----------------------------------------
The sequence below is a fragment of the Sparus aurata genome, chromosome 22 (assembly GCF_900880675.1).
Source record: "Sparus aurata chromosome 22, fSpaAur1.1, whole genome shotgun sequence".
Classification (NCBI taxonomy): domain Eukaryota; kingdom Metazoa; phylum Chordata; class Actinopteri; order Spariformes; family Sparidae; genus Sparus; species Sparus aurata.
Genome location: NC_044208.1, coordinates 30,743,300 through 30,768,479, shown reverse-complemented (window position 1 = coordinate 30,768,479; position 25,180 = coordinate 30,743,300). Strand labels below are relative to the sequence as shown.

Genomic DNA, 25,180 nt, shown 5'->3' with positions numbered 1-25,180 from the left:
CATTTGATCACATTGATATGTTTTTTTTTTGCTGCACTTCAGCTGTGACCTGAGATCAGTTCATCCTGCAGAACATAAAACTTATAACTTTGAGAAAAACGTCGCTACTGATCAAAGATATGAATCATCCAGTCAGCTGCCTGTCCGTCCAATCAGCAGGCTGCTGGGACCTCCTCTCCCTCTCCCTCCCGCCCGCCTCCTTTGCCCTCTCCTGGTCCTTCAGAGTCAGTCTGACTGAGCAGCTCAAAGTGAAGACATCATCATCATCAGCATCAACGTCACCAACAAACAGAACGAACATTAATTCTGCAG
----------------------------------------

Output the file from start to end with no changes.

The sequence below is a fragment of the Sparus aurata genome, chromosome 22 (assembly GCF_900880675.1).
Source record: "Sparus aurata chromosome 22, fSpaAur1.1, whole genome shotgun sequence".
Classification (NCBI taxonomy): domain Eukaryota; kingdom Metazoa; phylum Chordata; class Actinopteri; order Spariformes; family Sparidae; genus Sparus; species Sparus aurata.
Genome location: NC_044208.1, coordinates 30,743,300 through 30,768,479, shown reverse-complemented (window position 1 = coordinate 30,768,479; position 25,180 = coordinate 30,743,300). Strand labels below are relative to the sequence as shown.

Genomic DNA, 25,180 nt, shown 5'->3' with positions numbered 1-25,180 from the left:
CATTTGATCACATTGATATGTTTTTTTTTTGCTGCACTTCAGCTGTGACCTGAGATCAGTTCATCCTGCAGAACATAAAACTTATAACTTTGAGAAAAACGTCGCTACTGATCAAAGATATGAATCATCCAGTCAGCTGCCTGTCCGTCCAATCAGCAGGCTGCTGGGACCTCCTCTCCCTCTCCCTCCCGCCCGCCTCCTTTGCCCTCTCCTGGTCCTTCAGAGTCAGTCTGACTGAGCAGCTCAAAGTGAAGACATCATCATCATCAGCATCAACGTCACCAACAAACAGAACGAACATTAATTCTGCAG